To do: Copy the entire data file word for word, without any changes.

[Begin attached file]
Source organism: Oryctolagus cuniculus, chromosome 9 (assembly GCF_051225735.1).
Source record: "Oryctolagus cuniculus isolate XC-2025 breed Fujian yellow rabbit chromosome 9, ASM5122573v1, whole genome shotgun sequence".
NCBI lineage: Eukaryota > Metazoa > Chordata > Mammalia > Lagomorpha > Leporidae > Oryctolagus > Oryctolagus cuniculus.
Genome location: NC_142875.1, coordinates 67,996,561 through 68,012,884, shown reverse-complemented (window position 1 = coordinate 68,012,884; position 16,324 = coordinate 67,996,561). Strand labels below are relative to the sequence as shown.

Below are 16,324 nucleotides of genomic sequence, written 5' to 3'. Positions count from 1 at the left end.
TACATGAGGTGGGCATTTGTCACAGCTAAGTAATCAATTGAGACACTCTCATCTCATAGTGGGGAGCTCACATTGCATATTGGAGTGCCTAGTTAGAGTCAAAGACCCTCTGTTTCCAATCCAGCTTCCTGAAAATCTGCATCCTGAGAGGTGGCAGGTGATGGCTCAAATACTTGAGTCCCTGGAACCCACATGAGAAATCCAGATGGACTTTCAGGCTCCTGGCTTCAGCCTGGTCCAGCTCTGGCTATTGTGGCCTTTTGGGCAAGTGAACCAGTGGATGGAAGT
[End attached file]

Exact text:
Source organism: Oryctolagus cuniculus, chromosome 9 (assembly GCF_051225735.1).
Source record: "Oryctolagus cuniculus isolate XC-2025 breed Fujian yellow rabbit chromosome 9, ASM5122573v1, whole genome shotgun sequence".
NCBI lineage: Eukaryota > Metazoa > Chordata > Mammalia > Lagomorpha > Leporidae > Oryctolagus > Oryctolagus cuniculus.
Genome location: NC_142875.1, coordinates 67,996,561 through 68,012,884, shown reverse-complemented (window position 1 = coordinate 68,012,884; position 16,324 = coordinate 67,996,561). Strand labels below are relative to the sequence as shown.

Below are 16,324 nucleotides of genomic sequence, written 5' to 3'. Positions count from 1 at the left end.
TACATGAGGTGGGCATTTGTCACAGCTAAGTAATCAATTGAGACACTCTCATCTCATAGTGGGGAGCTCACATTGCATATTGGAGTGCCTAGTTAGAGTCAAAGACCCTCTGTTTCCAATCCAGCTTCCTGAAAATCTGCATCCTGAGAGGTGGCAGGTGATGGCTCAAATACTTGAGTCCCTGGAACCCACATGAGAAATCCAGATGGACTTTCAGGCTCCTGGCTTCAGCCTGGTCCAGCTCTGGCTATTGTGGCCTTTTGGGCAAGTGAACCAGTGGATGGAAGT